Imperial Collar

AKA: poke collar

How to say it: as it looks

Traditional Features: 

Imperial

  • stand collar
  • stiff
  • very tall
  • no tabs at the front
  • front edges sloping apart

Origins…

…of the style: The Imperial collar was a popular style of detachable collar in the late Victorian and Edwardian periods. It was a tall, stiff collar without wings and could be quite uncomfortable to wear due to its height and this may be the reason that it was only worn for special occasions. Much like the other detachable collar styles, the Imperial collar fell out of popularity with the introduction of the softer, shorted, more comfortable turn-down collar.

The style has not been worn in any kind of numbers since the Edwardian period, but if a gentleman really wants one they are still available at traditional clothiers and online.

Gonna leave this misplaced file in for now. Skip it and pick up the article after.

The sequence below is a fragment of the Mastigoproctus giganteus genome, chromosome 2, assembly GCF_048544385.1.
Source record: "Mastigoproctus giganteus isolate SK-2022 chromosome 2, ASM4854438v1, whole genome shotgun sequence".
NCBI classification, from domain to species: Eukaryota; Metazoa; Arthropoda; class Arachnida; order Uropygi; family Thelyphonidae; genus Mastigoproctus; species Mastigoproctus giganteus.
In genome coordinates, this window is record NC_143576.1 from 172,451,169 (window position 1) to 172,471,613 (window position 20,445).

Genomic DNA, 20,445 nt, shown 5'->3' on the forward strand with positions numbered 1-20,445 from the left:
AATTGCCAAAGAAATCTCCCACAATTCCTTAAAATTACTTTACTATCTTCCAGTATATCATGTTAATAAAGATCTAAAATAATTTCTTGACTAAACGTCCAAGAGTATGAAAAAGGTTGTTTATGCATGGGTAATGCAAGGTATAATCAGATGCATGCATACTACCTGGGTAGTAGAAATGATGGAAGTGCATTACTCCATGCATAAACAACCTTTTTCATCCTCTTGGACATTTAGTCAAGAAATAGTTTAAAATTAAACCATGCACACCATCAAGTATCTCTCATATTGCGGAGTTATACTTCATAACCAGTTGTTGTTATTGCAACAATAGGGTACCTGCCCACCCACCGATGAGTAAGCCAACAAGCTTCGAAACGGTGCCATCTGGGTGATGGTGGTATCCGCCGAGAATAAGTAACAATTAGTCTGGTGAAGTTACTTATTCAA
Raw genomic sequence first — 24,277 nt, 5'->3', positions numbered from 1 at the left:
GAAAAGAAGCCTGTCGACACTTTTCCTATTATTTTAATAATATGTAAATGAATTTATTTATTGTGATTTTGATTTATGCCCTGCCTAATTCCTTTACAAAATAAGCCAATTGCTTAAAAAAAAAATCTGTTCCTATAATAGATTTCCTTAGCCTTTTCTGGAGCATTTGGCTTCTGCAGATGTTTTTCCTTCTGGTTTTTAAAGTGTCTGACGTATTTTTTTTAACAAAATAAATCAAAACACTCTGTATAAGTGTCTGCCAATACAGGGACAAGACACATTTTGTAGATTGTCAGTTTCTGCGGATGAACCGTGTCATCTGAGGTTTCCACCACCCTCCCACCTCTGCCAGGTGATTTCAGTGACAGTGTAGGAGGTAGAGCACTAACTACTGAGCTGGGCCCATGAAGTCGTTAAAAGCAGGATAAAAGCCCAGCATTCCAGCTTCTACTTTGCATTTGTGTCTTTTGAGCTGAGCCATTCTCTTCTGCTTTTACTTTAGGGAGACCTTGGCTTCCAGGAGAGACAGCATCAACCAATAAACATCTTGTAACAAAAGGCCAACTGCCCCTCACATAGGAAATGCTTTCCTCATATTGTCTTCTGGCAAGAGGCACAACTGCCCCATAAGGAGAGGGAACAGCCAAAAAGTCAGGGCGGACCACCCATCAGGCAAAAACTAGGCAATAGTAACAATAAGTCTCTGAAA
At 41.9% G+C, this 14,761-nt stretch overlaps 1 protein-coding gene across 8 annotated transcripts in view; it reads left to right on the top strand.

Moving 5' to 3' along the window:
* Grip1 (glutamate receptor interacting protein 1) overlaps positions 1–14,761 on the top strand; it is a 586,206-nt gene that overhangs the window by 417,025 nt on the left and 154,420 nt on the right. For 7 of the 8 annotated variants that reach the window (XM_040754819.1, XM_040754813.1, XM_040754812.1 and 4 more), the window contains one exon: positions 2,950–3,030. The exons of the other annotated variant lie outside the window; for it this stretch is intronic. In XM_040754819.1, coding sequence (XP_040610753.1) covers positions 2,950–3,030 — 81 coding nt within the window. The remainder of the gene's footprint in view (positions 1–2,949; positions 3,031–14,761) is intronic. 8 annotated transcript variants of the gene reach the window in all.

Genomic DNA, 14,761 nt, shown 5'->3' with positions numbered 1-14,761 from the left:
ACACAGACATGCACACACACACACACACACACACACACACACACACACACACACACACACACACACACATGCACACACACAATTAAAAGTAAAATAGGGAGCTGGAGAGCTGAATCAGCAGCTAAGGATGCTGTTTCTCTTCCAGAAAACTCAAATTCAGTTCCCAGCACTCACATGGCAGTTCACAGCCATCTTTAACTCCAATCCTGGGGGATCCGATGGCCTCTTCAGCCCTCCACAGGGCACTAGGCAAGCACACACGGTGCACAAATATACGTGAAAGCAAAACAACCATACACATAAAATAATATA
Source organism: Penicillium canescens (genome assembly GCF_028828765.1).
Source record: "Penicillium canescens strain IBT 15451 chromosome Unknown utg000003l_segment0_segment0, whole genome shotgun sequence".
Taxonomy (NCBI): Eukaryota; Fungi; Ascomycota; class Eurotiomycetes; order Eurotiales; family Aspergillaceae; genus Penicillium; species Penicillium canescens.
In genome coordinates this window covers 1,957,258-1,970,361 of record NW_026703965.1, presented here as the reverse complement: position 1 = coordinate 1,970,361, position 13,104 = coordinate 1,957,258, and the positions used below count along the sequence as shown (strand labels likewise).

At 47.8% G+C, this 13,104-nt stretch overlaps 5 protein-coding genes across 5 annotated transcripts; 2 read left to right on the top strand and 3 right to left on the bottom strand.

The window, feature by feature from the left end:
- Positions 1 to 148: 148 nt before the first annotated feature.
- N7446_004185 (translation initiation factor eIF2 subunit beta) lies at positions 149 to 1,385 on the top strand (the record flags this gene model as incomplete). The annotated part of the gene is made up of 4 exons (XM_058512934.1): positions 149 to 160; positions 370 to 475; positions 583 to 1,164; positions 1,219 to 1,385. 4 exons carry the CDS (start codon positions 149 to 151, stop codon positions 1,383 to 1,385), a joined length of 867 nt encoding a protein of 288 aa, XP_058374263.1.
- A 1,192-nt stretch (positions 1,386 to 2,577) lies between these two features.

The Imperial collar was never an option for the Edwardian lady, but the style of the high, straight collar often graces the catwalk, particularly when the designer is channeling certain time periods.

…of the name: The collar was popular during the Imperial era in England, I am guessing that is why it is called the Imperial collar, although I have nothing to back that up.

I couldn’t find a lot of information regarding the Imperial Collar other than what it looked like, but what I did find is here, here and here.

21st Century Imperial Collars

The Imperial collar has never really been a style for women and even modern designers haven’t picked it up. The closest you will find in the marketplace is a tall stand or band collar like the ones below…

adam lippes alexander mcqueen

Adam Lippes, Alexander McQueen

gucci Julian Louie

Gucci, Julian Louie

 

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